laggiest website

How to Build the Laggiest Website Possible

houseSoh Jun 2, 2024

In today's fast-paced digital world, instant gratification is the norm. Websites are expected to load in the blink of an eye, providing users with a seamless and delightful experience. But what if you yearn for the good old days of sluggish internet connections and websites that tested your patience? Fear not, for we have the ultimate guide on how to build the laggiest website possible.

Step 1: Choose the Right Platform

To ensure maximum lag, forget about hand-coding your website. Instead, opt for page-builders like Wix or WordPress. These platforms are known for their ability to jumble code and make your website a challenge to navigate. But don't stop there! Install every plugin you can find, from Yoast SEO to Elementor and Contact Form 7. The more plugins, the merrier (and laggier).

Step 2: Use Render-Blocking JavaScript

JavaScript is your best friend when it comes to slowing down your website. Include as many scripts as possible, such as Google Analytics, Google AdSense, and Google Maps embedded in iframes. Forget about using static images that link out—interactivity is key, even if it means sacrificing speed. To maximize the lag, place all these scripts at the very top of your

tag, ensuring they run before anything else loads.

Step 3: Hoard Unused CSS

Style is important, but efficiency is overrated. Copy and paste CSS blocks from Stack Overflow for every button, image and card on your website. Even if you don't use a particular style, keep it in your CSS files just in case. Avoid modern frameworks like Astro that optimize and discard unused CSS. Instead, include all your styles at the top of the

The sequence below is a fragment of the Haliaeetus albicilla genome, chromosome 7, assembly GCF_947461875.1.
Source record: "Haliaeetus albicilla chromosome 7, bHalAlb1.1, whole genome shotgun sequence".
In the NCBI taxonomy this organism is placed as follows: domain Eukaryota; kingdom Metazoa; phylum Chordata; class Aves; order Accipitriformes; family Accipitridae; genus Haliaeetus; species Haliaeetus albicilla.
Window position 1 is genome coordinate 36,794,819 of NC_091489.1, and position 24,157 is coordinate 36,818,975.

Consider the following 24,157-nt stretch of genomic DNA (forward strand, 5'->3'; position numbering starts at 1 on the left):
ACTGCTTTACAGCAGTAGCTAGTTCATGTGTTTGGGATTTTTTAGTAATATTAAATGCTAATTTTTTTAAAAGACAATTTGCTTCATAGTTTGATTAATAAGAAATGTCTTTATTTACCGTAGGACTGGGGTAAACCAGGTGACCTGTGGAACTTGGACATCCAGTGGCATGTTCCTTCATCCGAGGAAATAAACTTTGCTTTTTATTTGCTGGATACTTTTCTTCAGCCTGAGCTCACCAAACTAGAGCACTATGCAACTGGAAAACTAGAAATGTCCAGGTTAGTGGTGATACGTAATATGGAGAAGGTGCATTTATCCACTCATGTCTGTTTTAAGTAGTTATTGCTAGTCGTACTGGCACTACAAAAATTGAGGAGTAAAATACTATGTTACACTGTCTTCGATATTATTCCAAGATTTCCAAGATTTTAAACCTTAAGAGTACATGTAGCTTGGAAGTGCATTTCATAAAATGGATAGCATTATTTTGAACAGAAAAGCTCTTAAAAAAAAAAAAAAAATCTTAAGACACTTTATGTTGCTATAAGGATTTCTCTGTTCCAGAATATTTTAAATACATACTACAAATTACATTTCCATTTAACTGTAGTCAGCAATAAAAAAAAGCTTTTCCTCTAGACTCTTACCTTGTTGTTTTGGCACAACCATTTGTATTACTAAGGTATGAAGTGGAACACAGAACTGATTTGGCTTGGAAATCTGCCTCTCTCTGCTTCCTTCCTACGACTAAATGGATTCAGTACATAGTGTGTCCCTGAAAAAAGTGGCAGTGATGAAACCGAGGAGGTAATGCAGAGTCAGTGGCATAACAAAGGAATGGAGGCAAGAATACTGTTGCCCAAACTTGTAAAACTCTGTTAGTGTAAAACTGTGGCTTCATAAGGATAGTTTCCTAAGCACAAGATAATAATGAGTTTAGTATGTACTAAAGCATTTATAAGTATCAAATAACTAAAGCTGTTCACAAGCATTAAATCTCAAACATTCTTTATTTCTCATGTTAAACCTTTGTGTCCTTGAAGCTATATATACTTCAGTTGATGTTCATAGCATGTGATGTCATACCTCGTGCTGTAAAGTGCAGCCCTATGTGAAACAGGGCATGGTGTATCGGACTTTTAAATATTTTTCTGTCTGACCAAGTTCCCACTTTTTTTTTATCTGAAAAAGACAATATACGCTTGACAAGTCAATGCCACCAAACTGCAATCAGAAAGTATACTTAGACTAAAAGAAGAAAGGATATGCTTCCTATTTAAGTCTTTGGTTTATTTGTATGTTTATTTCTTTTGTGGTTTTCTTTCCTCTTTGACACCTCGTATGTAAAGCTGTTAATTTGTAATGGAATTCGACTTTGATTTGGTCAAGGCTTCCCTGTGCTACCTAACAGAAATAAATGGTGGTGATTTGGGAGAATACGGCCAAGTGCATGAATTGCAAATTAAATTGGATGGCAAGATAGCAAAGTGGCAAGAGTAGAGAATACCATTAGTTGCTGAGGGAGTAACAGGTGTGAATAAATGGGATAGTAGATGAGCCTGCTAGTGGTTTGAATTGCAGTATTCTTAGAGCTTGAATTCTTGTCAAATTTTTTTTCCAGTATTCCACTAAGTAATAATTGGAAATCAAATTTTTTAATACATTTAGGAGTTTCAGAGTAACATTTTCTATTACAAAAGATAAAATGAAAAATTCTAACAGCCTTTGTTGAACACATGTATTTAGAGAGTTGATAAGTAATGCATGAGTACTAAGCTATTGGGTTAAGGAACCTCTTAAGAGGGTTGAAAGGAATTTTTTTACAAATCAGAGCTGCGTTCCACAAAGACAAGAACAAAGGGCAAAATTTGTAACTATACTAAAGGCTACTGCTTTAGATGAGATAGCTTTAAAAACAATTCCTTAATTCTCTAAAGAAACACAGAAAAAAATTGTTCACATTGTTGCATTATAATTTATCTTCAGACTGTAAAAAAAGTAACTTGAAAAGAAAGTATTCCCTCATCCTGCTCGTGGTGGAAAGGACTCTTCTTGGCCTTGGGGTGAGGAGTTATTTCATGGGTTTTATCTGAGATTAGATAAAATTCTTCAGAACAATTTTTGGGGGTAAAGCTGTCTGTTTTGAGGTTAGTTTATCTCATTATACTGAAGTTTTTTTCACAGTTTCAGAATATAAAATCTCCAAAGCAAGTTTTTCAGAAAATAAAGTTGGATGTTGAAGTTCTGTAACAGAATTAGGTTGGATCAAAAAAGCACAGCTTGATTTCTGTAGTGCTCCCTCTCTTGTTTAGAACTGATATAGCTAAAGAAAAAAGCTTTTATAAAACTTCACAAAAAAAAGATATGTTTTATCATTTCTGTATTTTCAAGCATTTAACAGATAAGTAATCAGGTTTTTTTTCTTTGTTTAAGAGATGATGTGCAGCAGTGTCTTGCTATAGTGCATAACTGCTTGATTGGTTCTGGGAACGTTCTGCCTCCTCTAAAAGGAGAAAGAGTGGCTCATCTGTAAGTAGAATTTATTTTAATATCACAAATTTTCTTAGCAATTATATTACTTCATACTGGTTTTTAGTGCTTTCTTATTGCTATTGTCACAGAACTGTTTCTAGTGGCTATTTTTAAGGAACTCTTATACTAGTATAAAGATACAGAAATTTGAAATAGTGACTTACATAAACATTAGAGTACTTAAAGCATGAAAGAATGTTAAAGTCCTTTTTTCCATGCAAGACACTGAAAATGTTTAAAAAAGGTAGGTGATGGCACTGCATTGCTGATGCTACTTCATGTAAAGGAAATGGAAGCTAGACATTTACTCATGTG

tag on every single page.

Step 4: Go Big with Images

Images are the lifeblood of a laggy website. Opt for old, inefficient formats and make sure they are as large as possible. When sourcing images from stock websites, resist the temptation to resize or crop them. If you can use JavaScript to round out the corners instead of CSS, even better. The more unnecessary processing, the slower your website will be.

Step 5 (Bonus): Add Cumulative Layout Shift

Laggy page speed is great, but don't forget to add Cumulative Layout Shift (CLS). CLS refers to the frustrating phenomenon of website elements shifting around as the page loads. Imagine a user trying to click a button, only to have it move off-screen at the last second. It's the perfect way to drive visitors away and make them appreciate the speed of your competitors' websites.


In a world obsessed with speed and efficiency, building the laggiest website possible is a noble pursuit. By following these steps—using page-builders with excessive plugins, render-blocking JavaScript, unused CSS, oversized images and Cumulative Layout Shift, you can create a website that will have users longing for the days of dial-up internet.